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Britain’s May to make high-stakes Brexit speech

After months of Brexit talks that have made little progress and deepened rifts in her party, British Prime Minister Theresa May will try this week to put the negotiations on track and reassert her authority.

In a speech in the Italian city of Florence, May will set out on Friday her vision for future ties with the European Union and try to fill an apparent policy vacuum that has left her Brexit team adopting what Brussels regards as wrecking tactics in the talks on unravelling four decades of union.

The 60-year-old leader has deliberately chosen an EU city to deliver the speech so that she can speak directly to the other 27 nations in the bloc, but has her work cut out in seizing back the initiative.

May has been largely quiet on Brexit since her Conservative Party lost its parliamentary majority in a June election that she need not have called, saying little beyond expressing her support for “a deep and special partnership” with the bloc once Britain leaves in March 2019.

But days before the speech, foreign minister Boris Johnson laid out his own Brexit vision, challenging her more cautious approach and exposing the fault lines in her party and government.

EU negotiators are also frustrated with what they see as Britain’s policy drift. At talks in August, British officials spent almost three hours picking holes in the legal basis for the bill that the EU expects London to pay to leave.

Sources familiar with the presentation — so detailed it stretched for 11 pages and was illustrated with 23 slides — called it a show of legal muscle. But, as Brexit minister David Davis said, the meeting was even “tetchier than the one before”.

“The reason lawyers gave a two-and-a-half hour presentation is because no government minister had made a decision on policy,” said Andrew Hood, who was a legal adviser to former prime minister David Cameron and still has contact with lawyers in several government departments.

The August talks were almost cancelled by the EU side because of Britain’s lack of position, Hood told Reuters. “I always thought when I was in the foreign office that if you ever need to revert to lawyers you’ve probably lost,” he said.

Hood now advises companies on their Brexit strategy for law firm Dechert but took part in meetings with the EU under Cameron, who resigned last year after Britons voted for Brexit.

The financial settlement with Brussels is one of the most difficult parts of the Brexit negotiations, but the lack of movement so far on even the mechanics of how to calculate the sum shows the difficulties facing.

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May is walking a tightrope between hardline Conservative Brexit supporters who want to make sure any payment is as small as possible, and some top ministers who believe Britain must pay to keep ties as close as possible.

Until now, she has largely let her government do the talking by setting out a wishlist for future relations with the bloc that aims for the closest of ties without the costs. May has also stuck to a belief that by playing her cards close to her chest, Britain will force EU negotiators into concessions.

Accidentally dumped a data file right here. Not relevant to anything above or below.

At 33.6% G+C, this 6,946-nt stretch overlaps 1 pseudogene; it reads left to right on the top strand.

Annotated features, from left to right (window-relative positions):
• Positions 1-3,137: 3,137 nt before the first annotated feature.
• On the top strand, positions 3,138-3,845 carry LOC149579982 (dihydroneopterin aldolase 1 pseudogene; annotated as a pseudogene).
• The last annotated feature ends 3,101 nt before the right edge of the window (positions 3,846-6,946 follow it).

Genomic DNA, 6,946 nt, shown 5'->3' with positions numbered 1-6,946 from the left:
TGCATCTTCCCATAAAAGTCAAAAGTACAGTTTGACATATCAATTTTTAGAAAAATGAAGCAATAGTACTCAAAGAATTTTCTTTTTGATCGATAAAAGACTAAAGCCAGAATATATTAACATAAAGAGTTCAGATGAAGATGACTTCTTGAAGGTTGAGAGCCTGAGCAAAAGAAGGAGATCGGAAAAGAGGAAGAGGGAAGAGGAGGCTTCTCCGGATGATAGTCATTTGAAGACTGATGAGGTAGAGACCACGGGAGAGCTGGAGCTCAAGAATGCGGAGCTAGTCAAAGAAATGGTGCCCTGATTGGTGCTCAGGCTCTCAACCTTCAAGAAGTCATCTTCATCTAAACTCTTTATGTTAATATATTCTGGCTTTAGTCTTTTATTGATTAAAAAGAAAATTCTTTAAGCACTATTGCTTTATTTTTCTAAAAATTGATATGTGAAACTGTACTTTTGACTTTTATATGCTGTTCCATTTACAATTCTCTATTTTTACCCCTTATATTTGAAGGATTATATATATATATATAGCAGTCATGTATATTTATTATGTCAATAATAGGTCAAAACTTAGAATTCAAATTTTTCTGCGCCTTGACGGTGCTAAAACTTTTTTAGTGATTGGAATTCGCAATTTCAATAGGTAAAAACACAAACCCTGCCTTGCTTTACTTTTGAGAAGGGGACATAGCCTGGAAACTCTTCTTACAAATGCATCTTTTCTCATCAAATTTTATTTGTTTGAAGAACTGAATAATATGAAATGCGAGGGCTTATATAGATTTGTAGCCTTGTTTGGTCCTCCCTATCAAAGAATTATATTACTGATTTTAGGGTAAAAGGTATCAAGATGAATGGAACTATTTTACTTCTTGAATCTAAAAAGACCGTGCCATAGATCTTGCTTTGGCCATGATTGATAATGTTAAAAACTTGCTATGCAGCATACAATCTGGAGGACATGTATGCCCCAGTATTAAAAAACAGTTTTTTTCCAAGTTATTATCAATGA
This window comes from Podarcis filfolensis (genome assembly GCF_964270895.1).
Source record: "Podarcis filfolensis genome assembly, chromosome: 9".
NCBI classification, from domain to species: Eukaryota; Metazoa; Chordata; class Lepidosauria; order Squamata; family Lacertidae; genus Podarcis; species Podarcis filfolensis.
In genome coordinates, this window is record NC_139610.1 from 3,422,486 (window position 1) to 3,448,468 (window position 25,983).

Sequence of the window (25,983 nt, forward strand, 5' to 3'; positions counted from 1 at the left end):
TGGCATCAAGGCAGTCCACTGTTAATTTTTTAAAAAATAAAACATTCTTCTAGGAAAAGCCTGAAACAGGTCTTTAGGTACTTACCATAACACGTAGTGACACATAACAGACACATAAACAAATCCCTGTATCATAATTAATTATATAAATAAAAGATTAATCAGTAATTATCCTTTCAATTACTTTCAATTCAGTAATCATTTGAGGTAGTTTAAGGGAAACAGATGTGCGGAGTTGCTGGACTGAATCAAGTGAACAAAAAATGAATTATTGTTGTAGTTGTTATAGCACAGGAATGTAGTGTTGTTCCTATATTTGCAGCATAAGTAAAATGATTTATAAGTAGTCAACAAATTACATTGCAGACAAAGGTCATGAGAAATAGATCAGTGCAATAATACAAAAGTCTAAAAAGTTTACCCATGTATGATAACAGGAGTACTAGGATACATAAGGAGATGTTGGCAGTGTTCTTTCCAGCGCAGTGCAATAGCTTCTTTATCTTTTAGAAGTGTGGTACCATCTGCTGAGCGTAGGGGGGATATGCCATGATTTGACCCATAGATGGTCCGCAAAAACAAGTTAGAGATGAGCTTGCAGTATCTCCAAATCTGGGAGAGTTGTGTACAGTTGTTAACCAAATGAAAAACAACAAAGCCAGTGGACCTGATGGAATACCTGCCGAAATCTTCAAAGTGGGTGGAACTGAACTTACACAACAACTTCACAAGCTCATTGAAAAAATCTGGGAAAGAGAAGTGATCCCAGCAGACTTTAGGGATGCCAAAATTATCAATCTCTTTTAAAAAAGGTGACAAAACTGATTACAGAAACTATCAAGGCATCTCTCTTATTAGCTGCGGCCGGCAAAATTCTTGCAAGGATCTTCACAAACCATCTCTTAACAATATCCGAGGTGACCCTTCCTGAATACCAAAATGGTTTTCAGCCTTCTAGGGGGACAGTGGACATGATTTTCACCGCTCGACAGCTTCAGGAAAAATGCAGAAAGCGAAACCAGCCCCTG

But her silence has allowed other voices to emerge. The main opposition Labour Party says it would keep Britain in the single European market and customs union during a transitional period, the Liberal Democrats are demanding a second referendum and the Scottish National Party wants Scotland to remain part of the EU.

Their opposition is to be expected, but criticism from May’s own team is not, and has raised eyebrows.

In a weekend newspaper article, Johnson wrote that he did not expect Britain to pay for access to the EU’s market, putting him at odds with finance minister Philip Hammond and May, who has spoken of paying in.

At the August talks, left without clear policy direction, Davis and his team’s detailed dissection of the EU’s arguments on the Brexit bill left the bloc’s main negotiator Michel Barnier wondering whether “we can build trust and start discussing a future relationship”.

Weeks earlier, a former aide to May had praised the emerging agreement in her cabinet over the need for a transition deal and a divorce settlement — something that seemed remote after last year’s Brexit referendum.

But though there may be agreement on this in principle, the difference lies in the detail and has opened a deep rift. Hammond wants a transition as close as possible to the status quo while others, such as trade minister Liam Fox, do not want to stay in the single market or pay for access.

Pro-Brexit lawmakers have also balked at suggestions Britain should pay 60 billion euros ($72 billion) for the divorce, and May’s aides have poured cold water on reports that there could be a compromise to reduce the headline figure by paying 10 billion pounds a year to the EU during a transition.

In a move that appeared intended to tighten her control over the Brexit talks, May appointed the top official at the Brexit ministry as her EU adviser on Monday.

But resetting the talks is a tough order, and aides are silent on whether May will use the Florence speech to try to break the deadlock on the financial settlement.

Officials in Brussels are not holding their breath. (Reuters)

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